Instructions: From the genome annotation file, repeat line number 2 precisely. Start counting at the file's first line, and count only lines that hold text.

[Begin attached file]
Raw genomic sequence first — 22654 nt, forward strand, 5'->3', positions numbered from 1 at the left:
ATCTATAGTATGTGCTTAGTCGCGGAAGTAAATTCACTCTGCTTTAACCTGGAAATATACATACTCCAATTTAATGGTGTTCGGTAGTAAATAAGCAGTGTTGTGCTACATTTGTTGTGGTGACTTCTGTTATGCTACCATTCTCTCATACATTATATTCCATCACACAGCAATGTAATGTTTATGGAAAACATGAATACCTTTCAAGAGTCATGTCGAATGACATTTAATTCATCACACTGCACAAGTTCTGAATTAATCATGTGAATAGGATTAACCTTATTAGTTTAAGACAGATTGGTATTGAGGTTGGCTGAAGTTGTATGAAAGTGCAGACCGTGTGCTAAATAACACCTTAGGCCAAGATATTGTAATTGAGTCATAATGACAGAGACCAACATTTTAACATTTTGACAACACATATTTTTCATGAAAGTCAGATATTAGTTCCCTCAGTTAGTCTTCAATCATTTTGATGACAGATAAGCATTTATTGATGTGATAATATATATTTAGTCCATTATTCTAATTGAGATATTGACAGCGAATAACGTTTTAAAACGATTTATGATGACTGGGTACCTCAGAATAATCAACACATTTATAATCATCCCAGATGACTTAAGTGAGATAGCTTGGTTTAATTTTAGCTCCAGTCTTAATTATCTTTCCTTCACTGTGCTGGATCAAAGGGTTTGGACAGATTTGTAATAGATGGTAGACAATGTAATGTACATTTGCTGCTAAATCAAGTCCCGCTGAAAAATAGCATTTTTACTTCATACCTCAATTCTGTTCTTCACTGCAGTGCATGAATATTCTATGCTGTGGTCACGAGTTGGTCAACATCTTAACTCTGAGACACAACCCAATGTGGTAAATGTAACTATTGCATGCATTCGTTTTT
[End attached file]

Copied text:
ATCTATAGTATGTGCTTAGTCGCGGAAGTAAATTCACTCTGCTTTAACCTGGAAATATACATACTCCAATTTAATGGTGTTCGGTAGTAAATAAGCAGTGTTGTGCTACATTTGTTGTGGTGACTTCTGTTATGCTACCATTCTCTCATACATTATATTCCATCACACAGCAATGTAATGTTTATGGAAAACATGAATACCTTTCAAGAGTCATGTCGAATGACATTTAATTCATCACACTGCACAAGTTCTGAATTAATCATGTGAATAGGATTAACCTTATTAGTTTAAGACAGATTGGTATTGAGGTTGGCTGAAGTTGTATGAAAGTGCAGACCGTGTGCTAAATAACACCTTAGGCCAAGATATTGTAATTGAGTCATAATGACAGAGACCAACATTTTAACATTTTGACAACACATATTTTTCATGAAAGTCAGATATTAGTTCCCTCAGTTAGTCTTCAATCATTTTGATGACAGATAAGCATTTATTGATGTGATAATATATATTTAGTCCATTATTCTAATTGAGATATTGACAGCGAATAACGTTTTAAAACGATTTATGATGACTGGGTACCTCAGAATAATCAACACATTTATAATCATCCCAGATGACTTAAGTGAGATAGCTTGGTTTAATTTTAGCTCCAGTCTTAATTATCTTTCCTTCACTGTGCTGGATCAAAGGGTTTGGACAGATTTGTAATAGATGGTAGACAATGTAATGTACATTTGCTGCTAAATCAAGTCCCGCTGAAAAATAGCATTTTTACTTCATACCTCAATTCTGTTCTTCACTGCAGTGCATGAATATTCTATGCTGTGGTCACGAGTTGGTCAACATCTTAACTCTGAGACACAACCCAATGTGGTAAATGTAACTATTGCATGCATTCGTTTTT